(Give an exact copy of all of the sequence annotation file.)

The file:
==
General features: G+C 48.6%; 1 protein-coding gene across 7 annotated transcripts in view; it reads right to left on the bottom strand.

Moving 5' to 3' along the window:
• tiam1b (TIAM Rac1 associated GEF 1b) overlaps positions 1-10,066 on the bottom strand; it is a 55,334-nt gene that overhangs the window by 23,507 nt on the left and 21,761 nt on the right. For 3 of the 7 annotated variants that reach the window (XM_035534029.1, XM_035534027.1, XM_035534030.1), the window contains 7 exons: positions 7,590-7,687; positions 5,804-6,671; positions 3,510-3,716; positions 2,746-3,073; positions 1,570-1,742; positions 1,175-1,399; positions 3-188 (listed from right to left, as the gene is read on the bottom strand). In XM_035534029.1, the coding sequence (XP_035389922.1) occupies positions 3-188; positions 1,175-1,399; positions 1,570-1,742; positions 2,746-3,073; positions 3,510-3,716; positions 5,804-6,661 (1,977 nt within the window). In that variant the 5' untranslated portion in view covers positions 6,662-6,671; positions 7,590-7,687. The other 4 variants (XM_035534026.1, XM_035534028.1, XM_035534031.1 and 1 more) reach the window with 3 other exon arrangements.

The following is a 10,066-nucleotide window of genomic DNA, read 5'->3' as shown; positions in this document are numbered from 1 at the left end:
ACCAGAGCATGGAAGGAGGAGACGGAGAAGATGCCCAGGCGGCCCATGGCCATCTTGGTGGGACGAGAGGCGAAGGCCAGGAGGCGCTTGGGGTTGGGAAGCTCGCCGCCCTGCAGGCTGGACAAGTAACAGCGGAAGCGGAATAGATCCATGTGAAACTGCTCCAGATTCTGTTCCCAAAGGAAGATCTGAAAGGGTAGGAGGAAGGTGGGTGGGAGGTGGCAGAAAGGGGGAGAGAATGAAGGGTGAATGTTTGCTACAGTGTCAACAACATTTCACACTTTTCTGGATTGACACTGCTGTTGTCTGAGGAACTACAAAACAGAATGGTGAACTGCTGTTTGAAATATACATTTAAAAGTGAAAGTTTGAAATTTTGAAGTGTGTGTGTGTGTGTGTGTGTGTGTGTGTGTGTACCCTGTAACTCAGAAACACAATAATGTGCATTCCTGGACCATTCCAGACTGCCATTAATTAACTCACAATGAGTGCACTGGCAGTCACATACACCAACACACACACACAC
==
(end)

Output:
General features: G+C 48.6%; 1 protein-coding gene across 7 annotated transcripts in view; it reads right to left on the bottom strand.

Moving 5' to 3' along the window:
• tiam1b (TIAM Rac1 associated GEF 1b) overlaps positions 1-10,066 on the bottom strand; it is a 55,334-nt gene that overhangs the window by 23,507 nt on the left and 21,761 nt on the right. For 3 of the 7 annotated variants that reach the window (XM_035534029.1, XM_035534027.1, XM_035534030.1), the window contains 7 exons: positions 7,590-7,687; positions 5,804-6,671; positions 3,510-3,716; positions 2,746-3,073; positions 1,570-1,742; positions 1,175-1,399; positions 3-188 (listed from right to left, as the gene is read on the bottom strand). In XM_035534029.1, the coding sequence (XP_035389922.1) occupies positions 3-188; positions 1,175-1,399; positions 1,570-1,742; positions 2,746-3,073; positions 3,510-3,716; positions 5,804-6,661 (1,977 nt within the window). In that variant the 5' untranslated portion in view covers positions 6,662-6,671; positions 7,590-7,687. The other 4 variants (XM_035534026.1, XM_035534028.1, XM_035534031.1 and 1 more) reach the window with 3 other exon arrangements.

The following is a 10,066-nucleotide window of genomic DNA, read 5'->3' as shown; positions in this document are numbered from 1 at the left end:
ACCAGAGCATGGAAGGAGGAGACGGAGAAGATGCCCAGGCGGCCCATGGCCATCTTGGTGGGACGAGAGGCGAAGGCCAGGAGGCGCTTGGGGTTGGGAAGCTCGCCGCCCTGCAGGCTGGACAAGTAACAGCGGAAGCGGAATAGATCCATGTGAAACTGCTCCAGATTCTGTTCCCAAAGGAAGATCTGAAAGGGTAGGAGGAAGGTGGGTGGGAGGTGGCAGAAAGGGGGAGAGAATGAAGGGTGAATGTTTGCTACAGTGTCAACAACATTTCACACTTTTCTGGATTGACACTGCTGTTGTCTGAGGAACTACAAAACAGAATGGTGAACTGCTGTTTGAAATATACATTTAAAAGTGAAAGTTTGAAATTTTGAAGTGTGTGTGTGTGTGTGTGTGTGTGTGTGTGTGTACCCTGTAACTCAGAAACACAATAATGTGCATTCCTGGACCATTCCAGACTGCCATTAATTAACTCACAATGAGTGCACTGGCAGTCACATACACCAACACACACACACAC